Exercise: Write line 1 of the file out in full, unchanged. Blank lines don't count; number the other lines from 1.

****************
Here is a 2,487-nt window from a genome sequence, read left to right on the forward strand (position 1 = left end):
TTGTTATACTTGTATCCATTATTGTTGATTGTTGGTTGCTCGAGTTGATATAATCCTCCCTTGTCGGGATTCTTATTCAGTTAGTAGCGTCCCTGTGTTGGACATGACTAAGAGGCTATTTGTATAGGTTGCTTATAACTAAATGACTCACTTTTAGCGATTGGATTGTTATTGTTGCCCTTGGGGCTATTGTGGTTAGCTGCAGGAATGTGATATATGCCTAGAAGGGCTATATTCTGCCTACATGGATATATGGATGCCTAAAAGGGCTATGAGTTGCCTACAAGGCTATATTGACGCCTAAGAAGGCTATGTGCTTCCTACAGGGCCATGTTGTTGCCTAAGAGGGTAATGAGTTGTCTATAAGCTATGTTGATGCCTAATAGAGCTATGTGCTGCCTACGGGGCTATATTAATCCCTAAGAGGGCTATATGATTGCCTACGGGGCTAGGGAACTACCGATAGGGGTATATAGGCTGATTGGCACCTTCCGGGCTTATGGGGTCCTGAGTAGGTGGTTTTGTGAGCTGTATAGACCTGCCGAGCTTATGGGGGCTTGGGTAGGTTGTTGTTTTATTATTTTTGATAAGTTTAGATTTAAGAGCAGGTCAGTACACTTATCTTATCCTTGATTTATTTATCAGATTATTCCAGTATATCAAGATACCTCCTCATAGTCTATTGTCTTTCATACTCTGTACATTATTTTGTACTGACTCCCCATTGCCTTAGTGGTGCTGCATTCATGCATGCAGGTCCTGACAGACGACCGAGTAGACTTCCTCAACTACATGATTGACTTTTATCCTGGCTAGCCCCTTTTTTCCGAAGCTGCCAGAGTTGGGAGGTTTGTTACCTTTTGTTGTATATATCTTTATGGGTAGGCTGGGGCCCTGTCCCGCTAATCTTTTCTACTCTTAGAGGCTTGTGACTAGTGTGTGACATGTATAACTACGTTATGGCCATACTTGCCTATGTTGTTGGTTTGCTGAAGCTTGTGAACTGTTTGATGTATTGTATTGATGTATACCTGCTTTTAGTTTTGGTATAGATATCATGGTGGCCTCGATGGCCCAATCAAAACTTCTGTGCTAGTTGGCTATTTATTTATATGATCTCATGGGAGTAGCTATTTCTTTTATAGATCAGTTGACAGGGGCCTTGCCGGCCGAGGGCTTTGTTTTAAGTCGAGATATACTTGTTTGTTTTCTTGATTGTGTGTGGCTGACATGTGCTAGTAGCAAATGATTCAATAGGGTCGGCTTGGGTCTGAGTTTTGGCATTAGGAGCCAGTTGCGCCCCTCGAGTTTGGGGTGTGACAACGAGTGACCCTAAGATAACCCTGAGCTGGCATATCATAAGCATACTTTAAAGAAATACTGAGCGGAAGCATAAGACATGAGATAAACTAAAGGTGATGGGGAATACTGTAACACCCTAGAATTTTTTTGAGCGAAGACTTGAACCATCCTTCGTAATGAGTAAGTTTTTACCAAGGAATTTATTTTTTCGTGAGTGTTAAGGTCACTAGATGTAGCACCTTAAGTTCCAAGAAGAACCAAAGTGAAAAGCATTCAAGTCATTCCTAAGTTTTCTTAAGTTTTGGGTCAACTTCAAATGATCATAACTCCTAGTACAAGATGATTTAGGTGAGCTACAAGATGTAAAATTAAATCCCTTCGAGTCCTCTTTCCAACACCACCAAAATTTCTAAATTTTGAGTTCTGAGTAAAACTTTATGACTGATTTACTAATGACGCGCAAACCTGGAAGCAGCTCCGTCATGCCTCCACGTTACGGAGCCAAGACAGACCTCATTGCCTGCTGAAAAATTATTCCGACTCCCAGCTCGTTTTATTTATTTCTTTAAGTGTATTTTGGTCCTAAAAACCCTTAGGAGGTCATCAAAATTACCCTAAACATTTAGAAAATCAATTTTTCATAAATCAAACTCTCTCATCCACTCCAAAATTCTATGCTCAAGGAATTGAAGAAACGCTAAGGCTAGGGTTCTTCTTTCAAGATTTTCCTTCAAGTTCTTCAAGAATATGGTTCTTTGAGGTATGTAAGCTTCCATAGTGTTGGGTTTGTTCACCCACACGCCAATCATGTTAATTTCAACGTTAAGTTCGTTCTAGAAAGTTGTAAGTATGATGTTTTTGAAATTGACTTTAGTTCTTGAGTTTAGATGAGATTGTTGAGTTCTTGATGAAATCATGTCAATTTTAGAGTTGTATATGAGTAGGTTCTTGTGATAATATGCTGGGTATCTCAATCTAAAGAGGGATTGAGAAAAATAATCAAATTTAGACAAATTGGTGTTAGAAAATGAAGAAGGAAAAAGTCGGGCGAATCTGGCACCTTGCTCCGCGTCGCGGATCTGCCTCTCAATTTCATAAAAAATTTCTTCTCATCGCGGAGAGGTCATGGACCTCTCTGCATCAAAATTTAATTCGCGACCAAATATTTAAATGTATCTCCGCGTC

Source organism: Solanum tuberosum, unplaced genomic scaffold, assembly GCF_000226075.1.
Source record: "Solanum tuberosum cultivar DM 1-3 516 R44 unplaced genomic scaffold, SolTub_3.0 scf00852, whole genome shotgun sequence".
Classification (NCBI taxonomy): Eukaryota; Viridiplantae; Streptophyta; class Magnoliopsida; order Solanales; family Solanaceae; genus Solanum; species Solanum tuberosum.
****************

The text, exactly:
Here is a 2,487-nt window from a genome sequence, read left to right on the forward strand (position 1 = left end):